Japan's fuel imports contribute to record trade deficit

TOKYO, Jan. 27 (UPI) -- Soaring fuel imports in the aftermath of Japan's 2011 Fukushima nuclear disaster, amid a weaker yen, have contributed to the country's record annual trade deficit, a government official said.

Japan Monday reported a trade deficit of $112.07 billion in 2013, up 65.3 percent from the previous year.


"Energy imports have been rising significantly since the nuclear accident," causing per capita costs of around $293 in Japan, Kyodo News quoted Yoshihide Suga, chief Cabinet secretary as telling reporters. "It is important for us to ease such a burden as much as possible."

All 50 of Japan's working reactors currently remain offline, pending safety checks.

Japan relies on imports for more than 90 percent of its energy needs. Imports of liquefied natural gas to Japan last year rose 17.5 percent and imports of crude oil rose 16.3 percent.

With those import costs expected to grow, amid a weak yen and a prolonged nuclear shutdown of the country's reactors, Japan's trade deficit is "likely to continue for an extended period," Kyodo quoted Koya Miyamae, senior economist of SMBC Nikko Securities Inc., as saying.

Because of Japan's reduced nuclear generation, in 2012 Japan spent $289 billion on net imports of fossil fuels, more than any other country in the world, even surpassing China and the United States, says the Institute for Energy Economics, a think tank partly funded by the Japanese government.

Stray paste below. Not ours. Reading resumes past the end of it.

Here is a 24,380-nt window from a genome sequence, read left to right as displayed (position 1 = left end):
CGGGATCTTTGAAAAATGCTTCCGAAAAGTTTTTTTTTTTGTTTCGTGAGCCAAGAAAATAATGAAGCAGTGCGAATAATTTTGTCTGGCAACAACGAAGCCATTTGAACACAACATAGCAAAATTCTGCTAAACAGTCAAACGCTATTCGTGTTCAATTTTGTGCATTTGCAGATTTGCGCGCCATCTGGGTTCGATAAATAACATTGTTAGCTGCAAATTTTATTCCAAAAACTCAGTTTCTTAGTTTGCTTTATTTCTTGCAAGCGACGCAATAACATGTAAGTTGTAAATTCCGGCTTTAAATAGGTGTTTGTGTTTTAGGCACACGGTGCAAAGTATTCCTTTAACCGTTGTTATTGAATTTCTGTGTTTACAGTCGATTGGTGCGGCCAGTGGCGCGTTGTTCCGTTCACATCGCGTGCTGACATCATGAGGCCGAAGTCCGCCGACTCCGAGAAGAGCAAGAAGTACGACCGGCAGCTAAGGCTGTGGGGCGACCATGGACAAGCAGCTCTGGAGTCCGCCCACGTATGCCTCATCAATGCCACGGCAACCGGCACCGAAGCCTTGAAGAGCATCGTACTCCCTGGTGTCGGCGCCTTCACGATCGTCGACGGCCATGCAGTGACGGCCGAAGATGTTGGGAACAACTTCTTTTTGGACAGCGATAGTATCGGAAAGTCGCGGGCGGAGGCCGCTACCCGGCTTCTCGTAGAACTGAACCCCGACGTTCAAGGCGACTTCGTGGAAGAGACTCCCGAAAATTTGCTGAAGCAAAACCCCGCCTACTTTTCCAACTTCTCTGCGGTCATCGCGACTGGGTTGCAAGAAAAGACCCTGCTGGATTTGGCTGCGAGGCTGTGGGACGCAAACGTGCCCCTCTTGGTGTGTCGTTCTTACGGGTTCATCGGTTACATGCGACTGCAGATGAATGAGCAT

Japanese utilities have raised rates by an average 10 percent since the Fukushima disaster to cover the cost of additional oil and gas, and are warning of future increases if reactors remain offline, the Financial Times reported.

Suga, the government's top spokesman, said the government would make efforts to reduce energy costs, such as promoting the use of renewable energy and increasing imports of cheaper shale gas. He did not indicate when the government would make a decision about nuclear power plant restarts.

Japanese Prime Minister Shinzo Abe wants to reactivate the reactors once they are deemed as complying with new safety standards introduced after the Fukushima disaster.

Japan could reduce its burden of importing fuel at high prices if a phase-in of nuclear power were to be implemented, Kazuyoshi Nakata, an economist at Mitsubishi UFJ Research & Consulting Co., was cited as saying by Xinhua news agency.

"Fuel import volumes will decrease if nuclear power plants are restarted, but not immediately as it depends on the pace and timing of restarts," Nakata said.

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